Hailed as a next level cocktail experience, the Walker Inn is an intimate, hidden bar & lounge inside Hotel Normandie offering an omakase-style cocktail menu. Belly up and prepare your mind to be altered by Walker's intricate liquid imbibes.
OUR ARTICLEBY: Ryan Kirk Contributing writer
What is it about secrets that we are so fascinated by? So attracted to? Is it the idea of “being in the know,” the receiving end of something, the counterpart to a mystery? Is it programmed in our DNA to be curious? To turn the next page of a novel and discover “why” or “what”? Even if we say we “don’t need to know,” aren’t we lying? Don’t we? We want secrets at our disposal, to hear about, to speculate, to whisper…
There is a secret going on in Koreatown, a door with no sign, a place with no windows, and concoctions that will give you a sense of euphoria upon consumption. Welcome to LA’s best cocktail bar — welcome to The Walker Inn.
These abstract cocktail designers aren’t architects, they are mad scientists who have a major in cocktail chaos and a minor in culinary alchemy.
Located on the bottom level of Hotel Normandie and inside the prestigious cocktail bar Normandie Club, The Walker Inn’s secret door is on the opposite side of the entrance and next to the men’s and women’s lavatories. The trek to the undisclosed door is met with temptation, as the Normandie Club offers its own tasty vices and alluring audience. After the destination is reached, push the button to the left of the door to illuminate the red light and hold tight for a host to make your acquaintance.
Walk-ins are accepted, but a reservation is advised, as the bar maintains an intimate feeling by keeping a modest capacity of 27. There are two options when inside: The Lounge area and the bar. In the Lounge, you will receive a menu that is split in half between specialty seasonal drinks and about 50 iconic cocktails. We highly recommend option two, the bar, where you will get to experience The Walker Tasting Menu. The menu draws inspiration from one core influence and changes every six to eight weeks on average.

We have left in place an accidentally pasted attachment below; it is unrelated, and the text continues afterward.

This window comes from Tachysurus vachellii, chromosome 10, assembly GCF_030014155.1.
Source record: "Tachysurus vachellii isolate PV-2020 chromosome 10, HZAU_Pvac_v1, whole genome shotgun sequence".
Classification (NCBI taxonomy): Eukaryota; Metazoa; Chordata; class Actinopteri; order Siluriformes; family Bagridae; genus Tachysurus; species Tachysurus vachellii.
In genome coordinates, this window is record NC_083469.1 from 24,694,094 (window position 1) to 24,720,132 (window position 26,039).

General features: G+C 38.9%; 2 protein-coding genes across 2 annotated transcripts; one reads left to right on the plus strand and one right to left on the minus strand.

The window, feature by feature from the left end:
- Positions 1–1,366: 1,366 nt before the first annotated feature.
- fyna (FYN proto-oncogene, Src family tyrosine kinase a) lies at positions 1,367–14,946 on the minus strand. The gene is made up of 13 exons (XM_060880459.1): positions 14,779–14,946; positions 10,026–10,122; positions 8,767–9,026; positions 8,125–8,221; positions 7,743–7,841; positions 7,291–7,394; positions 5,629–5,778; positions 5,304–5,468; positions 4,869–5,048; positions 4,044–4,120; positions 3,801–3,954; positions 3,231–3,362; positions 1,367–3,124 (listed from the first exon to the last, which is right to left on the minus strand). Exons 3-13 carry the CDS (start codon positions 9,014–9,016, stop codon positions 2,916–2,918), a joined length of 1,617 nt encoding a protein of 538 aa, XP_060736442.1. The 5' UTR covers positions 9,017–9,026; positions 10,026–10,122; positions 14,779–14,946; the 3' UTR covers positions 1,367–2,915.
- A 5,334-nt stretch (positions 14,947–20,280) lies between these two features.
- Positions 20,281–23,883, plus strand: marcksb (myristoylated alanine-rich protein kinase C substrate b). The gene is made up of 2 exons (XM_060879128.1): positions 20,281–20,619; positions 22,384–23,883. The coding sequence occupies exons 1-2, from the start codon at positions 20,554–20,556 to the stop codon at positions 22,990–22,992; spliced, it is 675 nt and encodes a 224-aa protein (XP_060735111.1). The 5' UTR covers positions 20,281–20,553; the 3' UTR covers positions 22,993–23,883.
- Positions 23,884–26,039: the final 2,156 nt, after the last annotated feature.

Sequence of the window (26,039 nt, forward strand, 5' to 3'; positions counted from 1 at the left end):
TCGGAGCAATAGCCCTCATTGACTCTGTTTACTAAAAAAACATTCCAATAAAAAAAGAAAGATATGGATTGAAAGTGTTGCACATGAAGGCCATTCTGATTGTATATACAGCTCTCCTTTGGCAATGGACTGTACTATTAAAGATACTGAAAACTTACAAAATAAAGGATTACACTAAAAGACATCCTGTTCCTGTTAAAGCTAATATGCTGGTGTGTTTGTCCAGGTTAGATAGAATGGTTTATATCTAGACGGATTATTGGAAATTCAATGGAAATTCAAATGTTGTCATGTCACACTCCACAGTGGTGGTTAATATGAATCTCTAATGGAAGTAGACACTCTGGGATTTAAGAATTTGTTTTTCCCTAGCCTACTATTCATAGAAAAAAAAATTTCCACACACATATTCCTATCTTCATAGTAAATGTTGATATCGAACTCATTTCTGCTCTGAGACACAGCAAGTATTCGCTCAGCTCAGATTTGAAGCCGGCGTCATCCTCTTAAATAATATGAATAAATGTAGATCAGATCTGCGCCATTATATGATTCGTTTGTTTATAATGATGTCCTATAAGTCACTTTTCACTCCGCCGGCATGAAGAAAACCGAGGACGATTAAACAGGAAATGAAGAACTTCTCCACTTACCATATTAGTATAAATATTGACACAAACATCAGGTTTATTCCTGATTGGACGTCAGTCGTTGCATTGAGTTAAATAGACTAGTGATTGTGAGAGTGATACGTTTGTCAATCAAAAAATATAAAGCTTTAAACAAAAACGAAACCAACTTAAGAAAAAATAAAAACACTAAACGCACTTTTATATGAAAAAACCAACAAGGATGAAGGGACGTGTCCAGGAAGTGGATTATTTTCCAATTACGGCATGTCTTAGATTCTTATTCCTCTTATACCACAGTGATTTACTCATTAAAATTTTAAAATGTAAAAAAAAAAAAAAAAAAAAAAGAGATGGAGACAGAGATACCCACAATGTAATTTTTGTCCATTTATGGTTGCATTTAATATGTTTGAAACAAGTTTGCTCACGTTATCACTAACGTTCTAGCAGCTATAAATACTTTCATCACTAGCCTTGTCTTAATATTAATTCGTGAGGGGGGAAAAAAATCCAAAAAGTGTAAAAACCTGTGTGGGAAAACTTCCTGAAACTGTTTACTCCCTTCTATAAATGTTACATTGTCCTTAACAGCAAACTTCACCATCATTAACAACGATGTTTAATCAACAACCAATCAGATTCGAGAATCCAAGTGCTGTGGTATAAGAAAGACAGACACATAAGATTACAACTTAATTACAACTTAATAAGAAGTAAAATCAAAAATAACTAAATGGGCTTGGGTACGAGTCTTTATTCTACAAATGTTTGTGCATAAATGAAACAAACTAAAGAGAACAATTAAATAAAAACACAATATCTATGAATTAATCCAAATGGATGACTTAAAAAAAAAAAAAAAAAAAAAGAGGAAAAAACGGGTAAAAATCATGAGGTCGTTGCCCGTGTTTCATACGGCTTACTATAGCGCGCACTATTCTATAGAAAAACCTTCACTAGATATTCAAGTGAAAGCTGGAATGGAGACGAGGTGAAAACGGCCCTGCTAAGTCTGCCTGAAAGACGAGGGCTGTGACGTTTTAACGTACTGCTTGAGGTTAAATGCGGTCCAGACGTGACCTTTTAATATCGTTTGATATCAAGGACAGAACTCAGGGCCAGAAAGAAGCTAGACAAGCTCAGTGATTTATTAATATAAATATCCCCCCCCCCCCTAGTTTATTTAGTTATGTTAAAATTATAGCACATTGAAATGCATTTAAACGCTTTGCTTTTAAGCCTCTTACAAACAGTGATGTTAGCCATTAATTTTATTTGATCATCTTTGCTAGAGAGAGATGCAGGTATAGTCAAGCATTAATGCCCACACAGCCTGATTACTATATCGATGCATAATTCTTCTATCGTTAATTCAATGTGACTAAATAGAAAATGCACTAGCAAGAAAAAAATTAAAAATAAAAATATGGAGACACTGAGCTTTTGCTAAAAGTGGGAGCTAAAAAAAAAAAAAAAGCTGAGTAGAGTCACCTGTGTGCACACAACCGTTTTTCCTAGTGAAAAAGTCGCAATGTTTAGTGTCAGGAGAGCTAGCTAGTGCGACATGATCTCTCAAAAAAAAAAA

The result at the bar is a product of a science experiment and a cooking class. It’s what would happen if Nicola Tesla and Anthony Bourdain had a love child who developed a passion for cocktails. The bartender will start you off with a glass of sparkling wine; after all, this is a celebration. The wine will be followed with three to five cocktails. To give you an idea of the night that lies ahead of you, here are ingredients from some of their past menus: grapefruit, brown butter, cream, egg white, fino sherry, coconut chips, pear brandy, Pierre Ferrand cognac, sweet corn ice cream, lavender honey sorbet, mushrooms, Thai chili, and of course bourbon.
The Walker Inn is named after Albert R. Walker, who designed Hotel Normandie in 1926. It’s a fitting name, as the drinks here are not just made, they are drawn up and devised for every trivial detail. An architect is an artist, a calculating creative who enjoys coloring inside the lines. The difference is that the bartenders at The Walker Inn traded in their drafting table for a bar, their compass for a filter. These abstract cocktail designers aren’t architects, they are mad scientists who have a major in cocktail chaos and a minor in culinary alchemy.
Enter through The Normandie Club
The first step is finding this hidden bar, look for door
The omakase-style cocktail menu transforms through the seasons
Cocktails here are pricey, but in our opinion worth every single penny